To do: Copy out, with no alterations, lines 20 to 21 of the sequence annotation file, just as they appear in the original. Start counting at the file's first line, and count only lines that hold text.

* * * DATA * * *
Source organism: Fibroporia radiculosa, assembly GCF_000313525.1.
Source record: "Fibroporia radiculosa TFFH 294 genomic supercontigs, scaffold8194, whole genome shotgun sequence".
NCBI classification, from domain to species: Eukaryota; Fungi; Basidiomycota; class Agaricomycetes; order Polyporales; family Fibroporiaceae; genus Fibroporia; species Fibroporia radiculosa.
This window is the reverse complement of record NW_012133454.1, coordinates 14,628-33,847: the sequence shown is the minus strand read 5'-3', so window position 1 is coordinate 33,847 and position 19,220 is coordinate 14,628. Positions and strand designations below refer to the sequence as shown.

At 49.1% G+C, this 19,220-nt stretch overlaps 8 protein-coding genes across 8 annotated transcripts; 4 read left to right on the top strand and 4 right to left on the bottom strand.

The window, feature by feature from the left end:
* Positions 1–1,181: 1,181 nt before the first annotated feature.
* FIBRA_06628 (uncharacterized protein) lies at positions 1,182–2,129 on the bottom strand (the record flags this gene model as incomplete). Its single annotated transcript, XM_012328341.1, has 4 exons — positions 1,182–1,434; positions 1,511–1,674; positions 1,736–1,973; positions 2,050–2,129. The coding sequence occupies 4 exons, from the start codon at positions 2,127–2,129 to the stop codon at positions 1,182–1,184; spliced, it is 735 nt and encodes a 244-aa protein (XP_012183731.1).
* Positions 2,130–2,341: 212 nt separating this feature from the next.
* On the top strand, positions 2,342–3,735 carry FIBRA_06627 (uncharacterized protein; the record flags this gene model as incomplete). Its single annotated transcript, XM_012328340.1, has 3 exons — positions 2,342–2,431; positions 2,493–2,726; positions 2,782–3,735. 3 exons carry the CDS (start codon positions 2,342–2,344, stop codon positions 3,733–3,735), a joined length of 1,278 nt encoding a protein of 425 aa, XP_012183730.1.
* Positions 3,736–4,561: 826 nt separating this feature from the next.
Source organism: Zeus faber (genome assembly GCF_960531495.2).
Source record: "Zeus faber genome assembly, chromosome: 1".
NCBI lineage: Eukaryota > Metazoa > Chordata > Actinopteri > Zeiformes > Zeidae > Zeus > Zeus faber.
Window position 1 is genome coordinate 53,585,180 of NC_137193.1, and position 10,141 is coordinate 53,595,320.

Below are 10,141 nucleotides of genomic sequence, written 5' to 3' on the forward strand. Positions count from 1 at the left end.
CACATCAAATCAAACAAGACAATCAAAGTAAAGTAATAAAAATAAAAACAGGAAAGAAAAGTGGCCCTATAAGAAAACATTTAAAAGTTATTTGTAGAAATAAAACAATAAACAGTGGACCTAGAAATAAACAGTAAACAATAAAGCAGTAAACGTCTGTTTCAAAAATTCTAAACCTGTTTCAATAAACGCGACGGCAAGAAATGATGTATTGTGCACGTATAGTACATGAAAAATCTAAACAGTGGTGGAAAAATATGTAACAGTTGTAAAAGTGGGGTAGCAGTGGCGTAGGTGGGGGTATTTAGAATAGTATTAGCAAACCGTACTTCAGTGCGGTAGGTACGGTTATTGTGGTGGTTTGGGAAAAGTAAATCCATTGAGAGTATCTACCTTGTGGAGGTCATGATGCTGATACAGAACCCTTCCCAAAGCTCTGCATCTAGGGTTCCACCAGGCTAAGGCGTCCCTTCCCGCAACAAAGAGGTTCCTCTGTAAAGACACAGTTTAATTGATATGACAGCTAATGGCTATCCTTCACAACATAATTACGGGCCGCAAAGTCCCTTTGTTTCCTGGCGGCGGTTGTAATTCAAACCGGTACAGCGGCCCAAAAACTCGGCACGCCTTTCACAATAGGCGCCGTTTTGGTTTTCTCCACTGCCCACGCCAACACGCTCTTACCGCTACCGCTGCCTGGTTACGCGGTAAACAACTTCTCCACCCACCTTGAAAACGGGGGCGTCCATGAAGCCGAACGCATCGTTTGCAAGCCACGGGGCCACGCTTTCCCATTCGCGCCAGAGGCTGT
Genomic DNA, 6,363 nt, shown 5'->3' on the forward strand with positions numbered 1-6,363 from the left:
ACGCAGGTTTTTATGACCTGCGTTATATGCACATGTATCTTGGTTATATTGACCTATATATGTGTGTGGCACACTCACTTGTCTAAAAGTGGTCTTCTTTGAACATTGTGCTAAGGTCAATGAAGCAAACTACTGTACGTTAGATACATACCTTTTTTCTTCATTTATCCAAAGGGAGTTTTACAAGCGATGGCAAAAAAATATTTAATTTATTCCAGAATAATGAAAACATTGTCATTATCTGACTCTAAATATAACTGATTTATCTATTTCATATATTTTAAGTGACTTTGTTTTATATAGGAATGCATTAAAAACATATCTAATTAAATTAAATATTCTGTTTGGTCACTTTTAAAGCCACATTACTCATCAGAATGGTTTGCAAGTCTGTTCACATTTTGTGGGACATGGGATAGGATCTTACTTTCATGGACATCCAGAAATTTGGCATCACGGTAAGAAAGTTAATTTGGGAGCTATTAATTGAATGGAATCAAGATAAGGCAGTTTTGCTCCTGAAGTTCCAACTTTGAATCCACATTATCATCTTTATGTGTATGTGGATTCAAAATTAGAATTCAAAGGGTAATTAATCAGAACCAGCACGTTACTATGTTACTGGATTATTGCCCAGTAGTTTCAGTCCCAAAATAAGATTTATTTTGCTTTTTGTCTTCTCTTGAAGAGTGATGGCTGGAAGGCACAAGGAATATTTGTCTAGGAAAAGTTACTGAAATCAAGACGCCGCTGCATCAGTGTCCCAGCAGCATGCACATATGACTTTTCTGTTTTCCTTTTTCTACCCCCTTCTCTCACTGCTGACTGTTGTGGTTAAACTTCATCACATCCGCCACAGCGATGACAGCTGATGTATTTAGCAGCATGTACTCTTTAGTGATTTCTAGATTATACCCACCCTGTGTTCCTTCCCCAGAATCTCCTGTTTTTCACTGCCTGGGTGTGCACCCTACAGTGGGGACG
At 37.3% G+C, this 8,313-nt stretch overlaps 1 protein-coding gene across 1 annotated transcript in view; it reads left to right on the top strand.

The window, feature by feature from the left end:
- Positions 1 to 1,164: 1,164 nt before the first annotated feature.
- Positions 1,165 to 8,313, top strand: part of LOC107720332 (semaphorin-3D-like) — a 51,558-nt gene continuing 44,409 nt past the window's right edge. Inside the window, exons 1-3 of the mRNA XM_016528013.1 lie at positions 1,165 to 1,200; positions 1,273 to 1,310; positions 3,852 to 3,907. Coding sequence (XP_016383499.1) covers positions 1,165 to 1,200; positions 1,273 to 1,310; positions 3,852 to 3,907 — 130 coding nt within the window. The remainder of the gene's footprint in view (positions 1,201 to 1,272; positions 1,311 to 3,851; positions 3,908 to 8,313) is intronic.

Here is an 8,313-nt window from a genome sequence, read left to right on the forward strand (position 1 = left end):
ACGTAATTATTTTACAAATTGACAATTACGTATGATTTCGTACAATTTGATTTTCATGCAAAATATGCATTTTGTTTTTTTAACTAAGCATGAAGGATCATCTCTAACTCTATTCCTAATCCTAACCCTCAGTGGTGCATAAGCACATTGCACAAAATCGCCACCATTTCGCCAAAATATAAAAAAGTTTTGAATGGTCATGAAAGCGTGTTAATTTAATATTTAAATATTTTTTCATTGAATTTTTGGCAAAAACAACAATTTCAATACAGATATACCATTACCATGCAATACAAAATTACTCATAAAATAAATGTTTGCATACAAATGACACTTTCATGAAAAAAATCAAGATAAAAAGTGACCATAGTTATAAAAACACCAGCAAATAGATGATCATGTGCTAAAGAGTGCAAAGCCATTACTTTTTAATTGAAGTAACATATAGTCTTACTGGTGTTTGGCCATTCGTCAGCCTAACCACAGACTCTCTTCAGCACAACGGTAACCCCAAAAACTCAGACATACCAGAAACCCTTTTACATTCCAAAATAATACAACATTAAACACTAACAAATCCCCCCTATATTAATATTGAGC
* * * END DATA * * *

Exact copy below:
At 37.3% G+C, this 8,313-nt stretch overlaps 1 protein-coding gene across 1 annotated transcript in view; it reads left to right on the top strand.

The window, feature by feature from the left end: